OE Watch Commentary: There are some who might view Chinese investment in African nations as simply providing assistance for infrastructure development. As the accompanying article from the Institute for Security Studies (an organization based in South Africa) explains, the problem is Africa might be selling its future to China in what has been described as “debt-trap diplomacy.” One need only look at Sri Lanka to see what can happen when China offers easy – some might say addictive – money that comes without the same, or what might be seen as strict, conditions of Western lenders. Post civil-war Sri Lanka turned to what it believed was its benevolent friend, China, to help finance its reconstruction. The money flowed in, but the country developed economic problems causing the debt burden to become untenable. In lieu of repayment, Sri Lanka relinquished majority control over its strategic port of Hambantota. Outrage ensued across Sri Lanka with accusations that such debt-trap diplomacy poses a threat to the sovereignty of developing, but vulnerable nations. Now, many wonder if Africa is falling into the same trap.
In Africa, as happened in Sri Lanka, loans are collateralized with long-term high value assets, such as ports or mineral resources. In return for financing and sometimes even building the infrastructure these countries need to exploit their own natural resources, China frequently requires favorable access to those very same resources. This arrangement, sometimes described as “tied-aid,” not only benefits Chinese companies, but also provides China with economic penetration and strategic leverage in the host country.
Perhaps nowhere on the African continent is China’s strategy so pronounced as in Djibouti. So far, Chinese financing has helped this tiny, coastal, cash-strapped nation with several large infrastructure projects, including a new port, two new airports, and the Djibouti-Ethiopia railroad. This influx of Chinese money and the growing debt Djibouti owes has some in that African nation concerned, with one deputy from the National Assembly declaring that China is going to take the port, just as it did in Sri Lanka. Djibouti, by no coincidence, is also where China has established its first military base overseas. This base, as the article’s author notes, is the first pearl in China’s “String of Pearls,” a geopolitical theory describing Chinese ambitions to have a secure sea route in the Indian Ocean connecting China to the Middle East.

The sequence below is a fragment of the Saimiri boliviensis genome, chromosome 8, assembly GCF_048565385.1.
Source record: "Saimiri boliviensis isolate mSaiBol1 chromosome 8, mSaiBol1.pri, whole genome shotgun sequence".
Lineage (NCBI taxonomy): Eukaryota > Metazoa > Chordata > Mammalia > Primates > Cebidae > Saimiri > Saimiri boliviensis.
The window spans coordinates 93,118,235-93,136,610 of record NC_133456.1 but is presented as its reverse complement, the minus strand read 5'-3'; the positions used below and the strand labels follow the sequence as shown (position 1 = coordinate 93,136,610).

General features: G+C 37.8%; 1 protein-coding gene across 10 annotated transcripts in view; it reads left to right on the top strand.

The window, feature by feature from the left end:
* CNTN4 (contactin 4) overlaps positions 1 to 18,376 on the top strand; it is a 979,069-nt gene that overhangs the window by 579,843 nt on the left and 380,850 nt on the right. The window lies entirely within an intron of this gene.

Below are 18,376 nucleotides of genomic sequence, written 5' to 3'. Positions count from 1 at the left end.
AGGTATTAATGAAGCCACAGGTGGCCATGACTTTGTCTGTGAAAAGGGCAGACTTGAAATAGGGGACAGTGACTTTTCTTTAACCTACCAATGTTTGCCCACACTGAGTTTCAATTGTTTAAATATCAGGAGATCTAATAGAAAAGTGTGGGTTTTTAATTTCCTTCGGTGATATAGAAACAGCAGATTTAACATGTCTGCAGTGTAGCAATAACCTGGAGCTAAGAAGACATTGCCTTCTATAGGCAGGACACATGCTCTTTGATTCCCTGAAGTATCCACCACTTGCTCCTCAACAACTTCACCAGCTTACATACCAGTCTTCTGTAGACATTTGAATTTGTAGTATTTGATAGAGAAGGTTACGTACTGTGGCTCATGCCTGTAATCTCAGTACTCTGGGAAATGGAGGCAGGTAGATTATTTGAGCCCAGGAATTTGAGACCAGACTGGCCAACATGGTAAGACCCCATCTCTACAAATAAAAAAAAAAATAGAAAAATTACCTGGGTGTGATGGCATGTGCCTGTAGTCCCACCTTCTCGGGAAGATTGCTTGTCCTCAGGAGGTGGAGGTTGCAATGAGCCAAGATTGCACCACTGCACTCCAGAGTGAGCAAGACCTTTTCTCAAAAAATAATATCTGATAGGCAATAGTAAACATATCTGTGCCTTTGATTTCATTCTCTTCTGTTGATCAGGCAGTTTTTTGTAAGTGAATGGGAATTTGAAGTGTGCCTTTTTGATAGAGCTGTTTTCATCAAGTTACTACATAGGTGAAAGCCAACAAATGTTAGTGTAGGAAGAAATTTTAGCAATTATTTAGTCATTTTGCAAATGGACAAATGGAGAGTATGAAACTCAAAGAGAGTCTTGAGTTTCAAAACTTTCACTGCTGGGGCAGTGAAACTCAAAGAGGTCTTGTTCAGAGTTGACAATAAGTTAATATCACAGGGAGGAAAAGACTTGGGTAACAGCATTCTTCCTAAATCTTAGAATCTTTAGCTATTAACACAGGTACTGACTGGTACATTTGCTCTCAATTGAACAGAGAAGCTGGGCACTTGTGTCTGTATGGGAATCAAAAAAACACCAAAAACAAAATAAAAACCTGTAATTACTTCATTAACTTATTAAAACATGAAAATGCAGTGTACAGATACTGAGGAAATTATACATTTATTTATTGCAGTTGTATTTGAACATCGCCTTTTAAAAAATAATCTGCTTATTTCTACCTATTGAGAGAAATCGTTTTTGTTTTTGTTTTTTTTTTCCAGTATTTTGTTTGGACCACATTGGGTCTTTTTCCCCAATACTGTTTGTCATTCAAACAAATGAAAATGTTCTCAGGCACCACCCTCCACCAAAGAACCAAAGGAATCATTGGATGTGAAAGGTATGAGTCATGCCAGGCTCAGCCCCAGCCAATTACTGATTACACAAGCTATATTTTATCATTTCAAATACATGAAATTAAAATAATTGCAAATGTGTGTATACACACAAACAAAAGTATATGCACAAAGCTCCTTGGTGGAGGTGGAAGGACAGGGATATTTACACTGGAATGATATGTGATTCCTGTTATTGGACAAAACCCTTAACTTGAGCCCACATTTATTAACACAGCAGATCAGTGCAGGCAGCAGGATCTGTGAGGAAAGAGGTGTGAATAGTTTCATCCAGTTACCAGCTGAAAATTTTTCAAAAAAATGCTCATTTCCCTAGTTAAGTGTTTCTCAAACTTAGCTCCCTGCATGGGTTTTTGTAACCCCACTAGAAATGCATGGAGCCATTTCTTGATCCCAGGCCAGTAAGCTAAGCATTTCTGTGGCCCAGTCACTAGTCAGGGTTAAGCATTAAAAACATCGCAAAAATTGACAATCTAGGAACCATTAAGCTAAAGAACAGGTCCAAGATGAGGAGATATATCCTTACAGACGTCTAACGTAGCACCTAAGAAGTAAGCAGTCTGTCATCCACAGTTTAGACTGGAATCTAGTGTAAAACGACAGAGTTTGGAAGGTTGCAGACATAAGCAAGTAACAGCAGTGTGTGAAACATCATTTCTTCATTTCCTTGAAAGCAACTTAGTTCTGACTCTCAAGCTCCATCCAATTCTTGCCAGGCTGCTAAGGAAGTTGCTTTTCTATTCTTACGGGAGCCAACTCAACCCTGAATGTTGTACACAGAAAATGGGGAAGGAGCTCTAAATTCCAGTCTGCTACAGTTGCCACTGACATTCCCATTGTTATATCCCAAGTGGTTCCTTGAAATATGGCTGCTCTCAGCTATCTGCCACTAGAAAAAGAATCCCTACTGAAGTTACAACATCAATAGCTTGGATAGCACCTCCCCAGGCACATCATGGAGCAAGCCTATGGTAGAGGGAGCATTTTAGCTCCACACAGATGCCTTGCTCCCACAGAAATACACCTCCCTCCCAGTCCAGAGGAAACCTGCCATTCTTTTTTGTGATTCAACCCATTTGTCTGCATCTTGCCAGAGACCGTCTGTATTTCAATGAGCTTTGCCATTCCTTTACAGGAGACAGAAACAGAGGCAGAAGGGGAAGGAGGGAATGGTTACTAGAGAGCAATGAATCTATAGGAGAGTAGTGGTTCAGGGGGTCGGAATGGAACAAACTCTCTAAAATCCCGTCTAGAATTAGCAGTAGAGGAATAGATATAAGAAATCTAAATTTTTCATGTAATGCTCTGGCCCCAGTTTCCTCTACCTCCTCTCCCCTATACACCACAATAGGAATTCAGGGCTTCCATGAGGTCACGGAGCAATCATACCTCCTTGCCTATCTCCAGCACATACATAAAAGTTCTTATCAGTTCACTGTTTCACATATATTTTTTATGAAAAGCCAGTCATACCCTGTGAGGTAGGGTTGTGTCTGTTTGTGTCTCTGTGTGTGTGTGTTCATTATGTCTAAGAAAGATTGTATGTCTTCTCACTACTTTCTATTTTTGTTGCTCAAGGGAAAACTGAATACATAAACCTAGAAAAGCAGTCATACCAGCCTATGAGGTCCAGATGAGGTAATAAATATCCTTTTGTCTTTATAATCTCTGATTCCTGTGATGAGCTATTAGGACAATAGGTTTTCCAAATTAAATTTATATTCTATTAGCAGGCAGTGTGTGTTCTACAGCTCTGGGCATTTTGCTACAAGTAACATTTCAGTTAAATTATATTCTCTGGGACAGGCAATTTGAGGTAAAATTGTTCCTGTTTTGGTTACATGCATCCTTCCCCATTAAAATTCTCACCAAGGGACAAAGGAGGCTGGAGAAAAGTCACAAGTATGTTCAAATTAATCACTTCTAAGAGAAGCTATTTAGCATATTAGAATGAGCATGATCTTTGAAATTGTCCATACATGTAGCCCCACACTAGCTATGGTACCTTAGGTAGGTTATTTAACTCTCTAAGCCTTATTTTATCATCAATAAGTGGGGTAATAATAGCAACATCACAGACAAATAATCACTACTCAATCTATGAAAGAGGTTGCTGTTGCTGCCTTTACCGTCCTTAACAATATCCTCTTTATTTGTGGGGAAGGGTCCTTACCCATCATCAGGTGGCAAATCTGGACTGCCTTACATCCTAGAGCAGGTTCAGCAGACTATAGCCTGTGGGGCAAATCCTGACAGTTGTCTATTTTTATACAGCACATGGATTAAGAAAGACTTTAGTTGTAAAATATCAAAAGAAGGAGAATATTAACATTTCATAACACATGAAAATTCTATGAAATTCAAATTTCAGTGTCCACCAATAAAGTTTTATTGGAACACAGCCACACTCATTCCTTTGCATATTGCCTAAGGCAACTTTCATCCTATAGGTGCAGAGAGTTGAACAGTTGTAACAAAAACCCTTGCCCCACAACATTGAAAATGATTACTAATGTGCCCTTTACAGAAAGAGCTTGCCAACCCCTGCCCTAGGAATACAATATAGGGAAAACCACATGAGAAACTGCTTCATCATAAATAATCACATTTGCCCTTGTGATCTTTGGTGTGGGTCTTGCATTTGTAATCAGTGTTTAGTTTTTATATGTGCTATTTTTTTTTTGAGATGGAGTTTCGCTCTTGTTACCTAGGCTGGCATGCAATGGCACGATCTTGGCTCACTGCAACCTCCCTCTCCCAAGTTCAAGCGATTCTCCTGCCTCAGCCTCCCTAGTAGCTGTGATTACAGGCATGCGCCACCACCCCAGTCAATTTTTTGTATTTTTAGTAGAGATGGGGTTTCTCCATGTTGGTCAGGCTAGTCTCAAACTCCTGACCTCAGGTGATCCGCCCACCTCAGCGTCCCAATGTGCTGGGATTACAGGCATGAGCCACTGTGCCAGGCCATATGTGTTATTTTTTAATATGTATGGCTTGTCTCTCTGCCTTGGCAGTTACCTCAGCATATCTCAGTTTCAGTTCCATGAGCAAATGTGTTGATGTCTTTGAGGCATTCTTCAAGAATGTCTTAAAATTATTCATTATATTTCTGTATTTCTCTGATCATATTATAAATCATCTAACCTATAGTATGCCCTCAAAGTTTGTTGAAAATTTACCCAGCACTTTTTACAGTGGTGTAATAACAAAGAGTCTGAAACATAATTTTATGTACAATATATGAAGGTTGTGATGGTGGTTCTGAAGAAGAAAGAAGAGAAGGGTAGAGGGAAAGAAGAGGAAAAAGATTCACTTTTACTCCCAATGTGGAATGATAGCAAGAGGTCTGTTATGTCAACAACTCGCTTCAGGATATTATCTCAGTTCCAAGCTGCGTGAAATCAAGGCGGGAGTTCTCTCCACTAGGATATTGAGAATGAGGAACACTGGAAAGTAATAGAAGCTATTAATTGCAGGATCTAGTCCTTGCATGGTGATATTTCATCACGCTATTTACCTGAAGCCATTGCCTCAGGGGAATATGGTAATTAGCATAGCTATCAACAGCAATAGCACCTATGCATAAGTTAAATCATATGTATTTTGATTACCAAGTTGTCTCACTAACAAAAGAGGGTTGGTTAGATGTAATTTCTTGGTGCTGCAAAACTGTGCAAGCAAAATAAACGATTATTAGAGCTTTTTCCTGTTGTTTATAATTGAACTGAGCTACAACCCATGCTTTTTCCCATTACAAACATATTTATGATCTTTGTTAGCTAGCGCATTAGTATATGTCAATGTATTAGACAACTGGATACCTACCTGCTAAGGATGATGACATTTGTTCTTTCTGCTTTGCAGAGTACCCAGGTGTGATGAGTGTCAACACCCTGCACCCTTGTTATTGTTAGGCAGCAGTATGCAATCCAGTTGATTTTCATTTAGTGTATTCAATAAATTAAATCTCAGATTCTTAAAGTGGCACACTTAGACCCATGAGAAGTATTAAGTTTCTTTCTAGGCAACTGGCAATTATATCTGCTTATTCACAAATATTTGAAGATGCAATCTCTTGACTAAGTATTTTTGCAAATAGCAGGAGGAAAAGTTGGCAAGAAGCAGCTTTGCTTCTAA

Although China’s financing is described as predatory, the article points out how African political leaders are often complicit in these deals. While not excusing their actions, it should however be noted that often these countries with their low credit ratings, narrow revenue bases, and undiversified economies find it difficult to obtain financing through Western sources. Still, it is those very same economic problems that make it likely a country will default on its loan, allowing China to acquire the resources it had agreed to as collateral.
Some argue that many African leaders could be savvier in their negotiations with the Chinese, or even possibly use their relationship with China to encourage Western powers to be more willing to finance riskier infrastructure projects. Meanwhile, there is growing concern that African nations will suffer a similar fate as Sri Lanka, trapping themselves in a never-ending debt servitude and perhaps losing a piece of their sovereignty in the process. End OE Watch Commentary (Feldman)
Given Africa’s huge reliance on China as a source of funding, there is concern that African states will suffer a similar fate to Sri Lanka – and unwittingly become pawns in China’s global strategic agenda.
With the West in retreat and focusing on internal issues, China is asserting a more muscular approach across Africa. As Africa’s main trading partner since 2008, China is securing a long-term ‘ foothold’, where it can do business and also ensure the security of its citizens and companies.
Many states would have to resort to payments ‘in kind’ – which effectively amounts to a country handing the asset back to China a la Sri Lanka. This has led to Beijing’s role in Africa being criticized by Western governments and some Africans as neo-colonial.
However while there is a tendency to paint China’s financing as predatory, African political elites are also complicit, argues China-Africa expert Dr Lucy Corkin. Blaming China provides a convenient scapegoat but doesn’t absolve governments from brokering shoddy deals that don’t benefit their people.